say ?ay zaw-n[a.sup.n] booray, [just.sup.HA] 1S bring-ITV [tree.sp.sup.HA] 'except if I bring booray,'  booray inga da sin, a si-? k-[k.sup.w]ay-naa-?ay a-?n iza-yo? [tree.sp.sup.HA] 3S TOP say 3S NEG-IMPF-FUTI-give-1S 3S-GEN child-PL 'and the booray said it will not give me its fruits'  say ?ay zaw-nan? a-si ? kakka-yo?." // [just.sup.HA] 1S bring-there 3S-DAT excrement-PL 'except if I bring there dung."'  say haawi sini:? "to, ?ay da marda heere a bara // [just.sup.HA] cow say [well.sup.HA] 1S TOP [now.sup.TU] hunger 3S be.in 'And the cow said: "Well, as for me, I am hungry now,'
?ay da marda heere a bara. Topicalization of the Direct Object ?ay. Without topicalization the expression is heere a bara-?ay.
 say ni m'-[k.sup.w]ay ni [.sup.m']-zaw-ka ?ay-si // suubu da, // [just.sup.HA] 2S SBJ-go 2S SBJ-bring-VNT 1S-DAT grass TOP 'so you should go and bring me grass,'  a??aa kuma suubu a-?(o) firizi, ?da ni-? si mi-zi // [but.sup.HA] [also.sup.HA] grass 3S-PRX green, if NEG:PRF-be this-ANP 'but for the green grass, if it is not like that,'
a??aa kuma. Hausa ammaa 'but' and kuma 'also, likewise'.
suubu a-?(o) firizi. Relative clause, lit. 'grass that is green'.
ni-? si. The Low tone on the marker of the Negative Perfective is unexpected.
 ?a si-? k-[k.sup.w]ay-naa-n[a.sup.n] kaka-yo?." // 1S NEG-IMPF-FUTI-give-ITV excrement-PL 'I will not give (you) the dung."'  siikeen[a.sup.n], say a [k.sup.w]ay-kat, [ok.sup.HA] [just.sup.HA] 3S go-VNT 'Ok, she went,'  ga a te da atakas? nga-qaa suubu a [q.sup.w]aq. // when 3S arrive TOP [plain.sup.TU] 3S-all grass 3S dry 'and when she arrived, (in) the entire plain the grass was dry.'  a sini: "atakas, atakas, nii da da?a ?ay te." // 3S say [plain.sup.TU] [plain.sup.TU] 2S TOP toward 1S arrive 'She said: "Plain, plain, I have come to you."'
?ay te. The tone is unexpected, as normally underlying te surfaces as te. A possible interpretation is that the subject pronoun yay does not have polar tone here and that, according to regular tone rules, ?ay te is simplified to ?ay te.
 atakas sin a-si:? "?a-?n ize, mis? in ni ba?" // [plain.sup.TU] say 3S-DAT 1S-GEN child what 2S want 'The plain said: "My child, what do you want?"'
ni ba. The low tone on ba is unexpected. Normally the short form of ba?o surfaces as ba. A possible interpretation is that ni does not have polar tone in this case, and that ba is underlyingly ba, so that ni ba would become ni ba. The phrase occurs several other times in the story and seems to vaccillate between ni ba and ni ba.
 "suubu, suubu ?ay baa, suubu-?a ?aayo. // grass grass 1S want grass-PRX humid '"Grass, grass I want, fresh grass,'
baa. Allegro form of ba?o.
suubu-?a ?aayo. Relative clause. The sentence given by Mrs Ibrahim when transcribing the text has a slightly different relative construction suubu ?ay ba?o a-?a ?aayo.
 ?a m'-zaaw-a haawi-si, 1S SBJ-bring-3S cow-DAT 'I should bring it to the cow,'  a m'-naa-?ay // [a-.sup.?] kaka-ya-?o ?aaya-yoo, // 3S SBJ-give-1S 3S-GEN excrement-PL-PRX humid-PL 'and she will give me her fresh dung'
[a-.sup.?] kaka-ya-?o ?aaya-yoo. Relative clause, lit. 'the excrements that are fresh'.
 ?a m' -zaaw-i booray-si,? a m' -naa-?ay a-?n iza-yo?." // 1S SBJ-bring-3P [tree.sp.sup.HA]-DAT 3S SBJ-give-1S 3S-GEN child-PL 'and I will bring it to the booray tree so it will give me its fruits."'  a sin: "to // marda ?ay da aari ?ay ba, 3S say [well.sup.HA] [now.sup.TU] 1S TOP water 1S want 'It said: "Well, now, I need water,'  ni gun fat a bara-?ay, ?ay [q.sup.w]aq." // 2S see [thirst.sup.TU] 3S be.in-1S 1S dry 'you see I am thirsty, I am dry."'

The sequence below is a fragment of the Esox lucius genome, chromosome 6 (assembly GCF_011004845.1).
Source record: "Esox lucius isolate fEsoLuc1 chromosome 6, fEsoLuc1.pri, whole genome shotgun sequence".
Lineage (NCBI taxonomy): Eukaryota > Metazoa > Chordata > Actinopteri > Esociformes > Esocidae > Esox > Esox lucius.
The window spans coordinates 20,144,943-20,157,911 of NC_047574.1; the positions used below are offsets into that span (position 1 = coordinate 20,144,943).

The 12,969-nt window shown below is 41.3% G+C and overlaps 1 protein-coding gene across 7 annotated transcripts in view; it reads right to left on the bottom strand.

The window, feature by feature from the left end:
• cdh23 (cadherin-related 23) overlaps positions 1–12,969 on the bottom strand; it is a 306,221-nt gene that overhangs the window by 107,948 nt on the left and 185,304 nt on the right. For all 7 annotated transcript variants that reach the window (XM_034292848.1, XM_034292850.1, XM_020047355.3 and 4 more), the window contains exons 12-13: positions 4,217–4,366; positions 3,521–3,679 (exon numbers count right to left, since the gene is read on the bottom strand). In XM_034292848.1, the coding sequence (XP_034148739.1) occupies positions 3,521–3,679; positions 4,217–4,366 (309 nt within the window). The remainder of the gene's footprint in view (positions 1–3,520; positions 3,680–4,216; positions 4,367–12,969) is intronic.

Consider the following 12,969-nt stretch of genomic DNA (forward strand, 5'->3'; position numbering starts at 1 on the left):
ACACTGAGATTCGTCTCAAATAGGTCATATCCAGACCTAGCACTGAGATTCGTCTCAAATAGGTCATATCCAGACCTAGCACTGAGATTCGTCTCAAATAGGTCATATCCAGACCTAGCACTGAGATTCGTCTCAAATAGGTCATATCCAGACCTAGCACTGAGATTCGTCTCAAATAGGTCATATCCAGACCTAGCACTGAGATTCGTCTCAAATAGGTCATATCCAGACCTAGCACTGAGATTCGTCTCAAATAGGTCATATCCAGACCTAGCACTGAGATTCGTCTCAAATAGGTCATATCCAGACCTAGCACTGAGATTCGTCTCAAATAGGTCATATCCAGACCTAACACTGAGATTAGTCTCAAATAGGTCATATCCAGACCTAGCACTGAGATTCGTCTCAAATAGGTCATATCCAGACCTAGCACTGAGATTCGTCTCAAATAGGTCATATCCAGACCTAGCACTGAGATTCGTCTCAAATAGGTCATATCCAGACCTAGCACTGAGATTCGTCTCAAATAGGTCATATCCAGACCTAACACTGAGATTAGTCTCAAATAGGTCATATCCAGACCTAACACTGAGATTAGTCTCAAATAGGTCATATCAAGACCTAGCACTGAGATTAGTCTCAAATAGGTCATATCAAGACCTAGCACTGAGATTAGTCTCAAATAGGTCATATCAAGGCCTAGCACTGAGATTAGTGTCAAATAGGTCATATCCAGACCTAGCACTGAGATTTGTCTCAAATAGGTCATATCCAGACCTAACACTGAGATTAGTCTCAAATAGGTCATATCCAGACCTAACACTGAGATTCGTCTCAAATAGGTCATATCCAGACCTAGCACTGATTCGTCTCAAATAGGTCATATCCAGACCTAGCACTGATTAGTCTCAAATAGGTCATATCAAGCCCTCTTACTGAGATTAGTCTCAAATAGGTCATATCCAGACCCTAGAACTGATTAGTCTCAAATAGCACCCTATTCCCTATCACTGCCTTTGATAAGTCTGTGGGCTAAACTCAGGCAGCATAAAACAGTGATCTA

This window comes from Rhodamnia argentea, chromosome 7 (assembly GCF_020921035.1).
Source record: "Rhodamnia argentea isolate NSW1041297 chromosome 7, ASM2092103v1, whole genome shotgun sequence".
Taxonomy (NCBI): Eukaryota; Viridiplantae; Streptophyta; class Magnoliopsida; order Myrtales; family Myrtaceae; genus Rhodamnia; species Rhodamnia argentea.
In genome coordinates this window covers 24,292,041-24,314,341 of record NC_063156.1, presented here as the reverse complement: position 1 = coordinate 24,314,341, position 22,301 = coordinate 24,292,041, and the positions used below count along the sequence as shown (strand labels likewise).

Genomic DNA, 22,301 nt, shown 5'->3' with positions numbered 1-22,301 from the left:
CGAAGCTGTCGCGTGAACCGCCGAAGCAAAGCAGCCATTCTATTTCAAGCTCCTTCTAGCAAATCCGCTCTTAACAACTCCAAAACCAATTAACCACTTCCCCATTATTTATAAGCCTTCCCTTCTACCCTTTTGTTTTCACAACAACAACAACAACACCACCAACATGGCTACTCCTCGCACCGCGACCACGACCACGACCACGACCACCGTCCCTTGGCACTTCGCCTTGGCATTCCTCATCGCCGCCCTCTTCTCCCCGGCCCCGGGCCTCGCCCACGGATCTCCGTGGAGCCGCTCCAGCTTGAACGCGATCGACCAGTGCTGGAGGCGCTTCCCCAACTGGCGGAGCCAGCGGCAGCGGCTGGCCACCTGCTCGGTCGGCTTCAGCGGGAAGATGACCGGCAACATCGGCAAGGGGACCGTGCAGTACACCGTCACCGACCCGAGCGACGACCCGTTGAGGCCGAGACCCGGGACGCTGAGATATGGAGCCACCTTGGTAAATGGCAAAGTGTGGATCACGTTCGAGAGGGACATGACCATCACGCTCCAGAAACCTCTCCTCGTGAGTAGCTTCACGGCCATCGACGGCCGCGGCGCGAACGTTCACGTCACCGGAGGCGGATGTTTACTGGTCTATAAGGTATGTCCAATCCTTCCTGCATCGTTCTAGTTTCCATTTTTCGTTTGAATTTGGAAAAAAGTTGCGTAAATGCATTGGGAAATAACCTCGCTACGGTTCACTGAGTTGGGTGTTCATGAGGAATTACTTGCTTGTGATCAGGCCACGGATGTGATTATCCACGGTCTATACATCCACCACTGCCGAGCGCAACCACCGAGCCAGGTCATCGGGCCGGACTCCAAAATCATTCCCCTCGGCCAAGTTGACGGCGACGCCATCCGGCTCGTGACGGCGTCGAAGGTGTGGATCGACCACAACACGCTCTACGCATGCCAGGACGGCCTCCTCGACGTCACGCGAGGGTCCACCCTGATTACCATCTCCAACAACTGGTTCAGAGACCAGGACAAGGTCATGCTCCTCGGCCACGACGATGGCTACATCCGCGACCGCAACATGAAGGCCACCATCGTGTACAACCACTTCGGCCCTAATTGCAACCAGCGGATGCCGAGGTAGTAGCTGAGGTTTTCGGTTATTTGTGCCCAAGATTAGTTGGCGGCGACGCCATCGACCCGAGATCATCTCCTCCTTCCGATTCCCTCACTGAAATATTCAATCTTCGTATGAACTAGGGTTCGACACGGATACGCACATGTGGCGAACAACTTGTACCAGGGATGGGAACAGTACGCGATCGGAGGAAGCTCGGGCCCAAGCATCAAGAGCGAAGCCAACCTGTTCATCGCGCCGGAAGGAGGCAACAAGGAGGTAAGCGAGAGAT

gun. Shortened form of guna.
 siikeen[a.sup.n], a sin a-si:? // "say ni m' -hur-ka aari." // [ok.sup.HA] 3S say 3S-DAT [just.sup.HA] 2S SBJ-search-VNT water 'That's it, it said: "You should search for water."'
hur-ka. The verb hur means 'to enter'. In combination with the ventive suffix ka(te), it has an additional meaning 'to search'.
aari. This is the only Songhay-based plurale tantum noun that I have been able to identify, cf. aari-?o ?a bwaa?-i 'this water, I boil it (lit. them)'. No doubt its inherent plurality is a calque on the Tuareg plurale tantum a?an 'water'.
 way ki??a [K.sup.w]a?noono [k.sup.w]ay // say a s[i.sup.n]: woman small Kornono go [just.sup.HA] 3S say 'The girl Kornono went and said:'  "?[a-.sup.?] [k.sup.w]ay, ?[a-.sup.?] [k.sup.w]ay ni da da?o ?ay te." // 1S-GEN master 1S-GEN master 2S TOP toward 1S arrive '"My Lord, my Lord, I have come to you."'  a sin a-si:? "?a-?n ize, misin ni ba?" 3S say 3S-DAT 1S-GEN child what 2S want 'He said: "My child, what do you want?"'  sin a-si:? "aari, aari ?ay ba?o, aari." // (3S?) say 3S-DAT water water 1S want water 'She said: "Water, water I want, water."'  "ni m'-d[a.sup.n] mis[i.sup.n]?" a sini // 2S SBJ-do what 3S say '"What are you going to do?", He said.'
ni m'-d[a.sup.n] mis[i.sup.n]? When transcribing, the following equivalent was given: misin ni kway-dan ?da aari 'what will you do with the water'.
 "atakas m'-nin a m'-kuma [.sup.m']-naa-?ay suubu firizi." // [plain.sup.TU] SBJ-drink 3S SBJ-find SBJ-give-1S grass green '"The plain may drink in order to give me green grass."'
a m'-kuma [.sup.m']-naa-?ay. The presence of the second [.sup.m'] in this construction is not certain; the nasalization could also be due to the consonantal environment, while the Low tone is only audible (when present at all) by a very subtle downstep on naa. Mrs. Ibrahim translated a m'-kuma as 'so that'.
suubu firizi. The all-Low form of suubu is used because it is followed by an adjective.
 siikeen[a.sup.n], siringi kar, siringi kar: // aari. // [ok.sup.HA] rain beat rain beat water 'That's it, rain fell, rain fell: water.'  atakas nin aari, // aafa?o hun-kat a-?a firizi, [plain.sup.TU] drink water [panicum.turgidum.sup.TU] go.out-VNT 3S-PRX green 'The plain drank water, fresh afa?o-grass came up,'